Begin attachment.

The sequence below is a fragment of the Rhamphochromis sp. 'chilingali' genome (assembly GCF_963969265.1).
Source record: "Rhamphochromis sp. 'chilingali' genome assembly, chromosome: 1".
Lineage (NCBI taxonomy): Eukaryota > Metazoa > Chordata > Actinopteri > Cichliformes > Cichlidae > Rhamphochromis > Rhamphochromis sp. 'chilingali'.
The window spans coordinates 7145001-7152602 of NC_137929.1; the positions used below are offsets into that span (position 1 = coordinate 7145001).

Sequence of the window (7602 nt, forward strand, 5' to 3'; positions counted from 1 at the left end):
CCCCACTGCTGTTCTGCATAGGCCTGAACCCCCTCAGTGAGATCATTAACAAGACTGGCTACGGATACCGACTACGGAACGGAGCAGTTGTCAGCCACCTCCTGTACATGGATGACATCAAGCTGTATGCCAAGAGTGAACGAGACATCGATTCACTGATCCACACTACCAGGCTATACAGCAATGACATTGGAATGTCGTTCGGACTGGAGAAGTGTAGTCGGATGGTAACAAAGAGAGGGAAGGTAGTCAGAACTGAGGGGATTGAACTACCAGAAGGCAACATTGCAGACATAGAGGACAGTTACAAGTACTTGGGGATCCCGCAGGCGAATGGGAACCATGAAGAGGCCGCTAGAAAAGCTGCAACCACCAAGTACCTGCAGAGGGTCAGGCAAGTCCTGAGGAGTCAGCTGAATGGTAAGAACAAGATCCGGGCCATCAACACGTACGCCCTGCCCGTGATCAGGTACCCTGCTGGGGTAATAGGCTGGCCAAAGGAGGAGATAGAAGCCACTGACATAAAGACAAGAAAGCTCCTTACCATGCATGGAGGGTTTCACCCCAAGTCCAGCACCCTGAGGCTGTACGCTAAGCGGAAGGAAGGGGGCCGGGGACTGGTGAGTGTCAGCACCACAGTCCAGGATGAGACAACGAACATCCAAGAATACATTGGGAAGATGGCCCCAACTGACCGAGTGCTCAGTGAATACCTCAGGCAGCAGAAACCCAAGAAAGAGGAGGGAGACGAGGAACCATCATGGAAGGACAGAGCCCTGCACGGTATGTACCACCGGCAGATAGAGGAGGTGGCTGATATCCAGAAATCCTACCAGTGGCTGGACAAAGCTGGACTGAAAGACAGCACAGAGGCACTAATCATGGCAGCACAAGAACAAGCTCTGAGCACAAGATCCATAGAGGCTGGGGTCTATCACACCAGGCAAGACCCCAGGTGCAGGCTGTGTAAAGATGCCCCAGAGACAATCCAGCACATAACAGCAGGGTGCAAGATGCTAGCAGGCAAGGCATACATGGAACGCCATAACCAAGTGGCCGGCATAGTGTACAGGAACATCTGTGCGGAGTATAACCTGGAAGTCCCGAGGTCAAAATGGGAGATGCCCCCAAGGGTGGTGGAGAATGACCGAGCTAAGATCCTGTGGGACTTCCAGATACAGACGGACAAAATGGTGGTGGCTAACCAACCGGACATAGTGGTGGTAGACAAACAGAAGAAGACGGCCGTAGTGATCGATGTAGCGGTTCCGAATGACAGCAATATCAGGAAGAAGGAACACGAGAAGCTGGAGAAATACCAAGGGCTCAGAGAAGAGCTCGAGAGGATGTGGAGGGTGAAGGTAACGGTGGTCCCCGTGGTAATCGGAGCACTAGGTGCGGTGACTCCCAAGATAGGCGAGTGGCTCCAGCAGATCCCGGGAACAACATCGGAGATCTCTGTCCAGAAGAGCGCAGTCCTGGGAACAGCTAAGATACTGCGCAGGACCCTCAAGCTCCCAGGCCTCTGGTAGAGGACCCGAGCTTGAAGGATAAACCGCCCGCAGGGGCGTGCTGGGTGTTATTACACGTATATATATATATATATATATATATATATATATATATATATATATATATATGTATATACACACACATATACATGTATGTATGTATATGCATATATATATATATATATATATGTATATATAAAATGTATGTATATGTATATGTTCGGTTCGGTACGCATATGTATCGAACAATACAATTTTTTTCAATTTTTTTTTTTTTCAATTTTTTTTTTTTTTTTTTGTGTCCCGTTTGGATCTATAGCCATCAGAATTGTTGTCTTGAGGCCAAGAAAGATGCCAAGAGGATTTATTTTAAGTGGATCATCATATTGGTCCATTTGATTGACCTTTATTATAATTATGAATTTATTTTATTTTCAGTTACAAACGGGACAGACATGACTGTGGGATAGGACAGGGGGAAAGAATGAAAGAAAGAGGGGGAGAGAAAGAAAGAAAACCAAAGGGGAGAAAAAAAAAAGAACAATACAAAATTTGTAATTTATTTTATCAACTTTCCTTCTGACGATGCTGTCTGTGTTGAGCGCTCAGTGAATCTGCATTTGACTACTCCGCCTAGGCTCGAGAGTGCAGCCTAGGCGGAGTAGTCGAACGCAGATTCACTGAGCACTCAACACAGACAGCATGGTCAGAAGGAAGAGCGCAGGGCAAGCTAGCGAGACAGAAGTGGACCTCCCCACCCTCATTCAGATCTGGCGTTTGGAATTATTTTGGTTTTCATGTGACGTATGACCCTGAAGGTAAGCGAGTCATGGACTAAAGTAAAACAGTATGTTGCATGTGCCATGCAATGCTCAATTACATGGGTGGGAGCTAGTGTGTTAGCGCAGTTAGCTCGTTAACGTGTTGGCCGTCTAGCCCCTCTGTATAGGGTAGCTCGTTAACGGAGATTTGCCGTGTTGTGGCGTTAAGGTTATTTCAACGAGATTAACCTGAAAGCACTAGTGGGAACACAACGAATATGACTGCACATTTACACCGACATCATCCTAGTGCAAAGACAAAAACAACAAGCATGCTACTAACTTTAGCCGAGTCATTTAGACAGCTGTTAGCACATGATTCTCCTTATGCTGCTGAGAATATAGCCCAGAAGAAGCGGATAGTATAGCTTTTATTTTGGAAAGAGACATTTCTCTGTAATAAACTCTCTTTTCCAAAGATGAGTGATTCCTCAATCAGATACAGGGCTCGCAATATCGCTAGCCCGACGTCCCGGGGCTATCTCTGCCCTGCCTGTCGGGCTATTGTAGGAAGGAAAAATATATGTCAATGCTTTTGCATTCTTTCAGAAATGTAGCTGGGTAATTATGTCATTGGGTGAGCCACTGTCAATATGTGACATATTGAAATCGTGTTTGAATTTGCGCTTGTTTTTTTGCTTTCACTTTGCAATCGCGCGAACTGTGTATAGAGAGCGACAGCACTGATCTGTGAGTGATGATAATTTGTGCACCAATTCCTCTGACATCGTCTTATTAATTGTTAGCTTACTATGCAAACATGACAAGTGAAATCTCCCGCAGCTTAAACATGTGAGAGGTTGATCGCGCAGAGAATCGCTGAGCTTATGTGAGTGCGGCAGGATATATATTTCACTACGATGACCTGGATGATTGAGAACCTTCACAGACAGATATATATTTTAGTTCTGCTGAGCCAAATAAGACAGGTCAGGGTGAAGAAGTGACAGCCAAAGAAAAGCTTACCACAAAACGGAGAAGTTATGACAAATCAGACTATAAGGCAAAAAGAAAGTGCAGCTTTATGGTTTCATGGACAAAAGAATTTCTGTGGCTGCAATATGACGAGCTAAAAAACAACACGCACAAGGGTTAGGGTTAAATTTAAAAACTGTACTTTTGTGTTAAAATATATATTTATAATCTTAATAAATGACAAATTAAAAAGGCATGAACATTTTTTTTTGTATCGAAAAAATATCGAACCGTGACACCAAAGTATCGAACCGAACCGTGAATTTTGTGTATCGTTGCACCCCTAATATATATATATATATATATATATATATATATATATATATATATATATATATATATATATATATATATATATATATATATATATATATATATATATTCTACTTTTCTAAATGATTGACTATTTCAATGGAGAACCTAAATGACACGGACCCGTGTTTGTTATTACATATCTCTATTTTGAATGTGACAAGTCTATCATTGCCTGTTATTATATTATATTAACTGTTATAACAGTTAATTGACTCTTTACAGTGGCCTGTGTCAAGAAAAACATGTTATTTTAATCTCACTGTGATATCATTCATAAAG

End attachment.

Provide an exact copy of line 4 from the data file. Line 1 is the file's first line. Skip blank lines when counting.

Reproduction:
The window spans coordinates 7145001-7152602 of NC_137929.1; the positions used below are offsets into that span (position 1 = coordinate 7145001).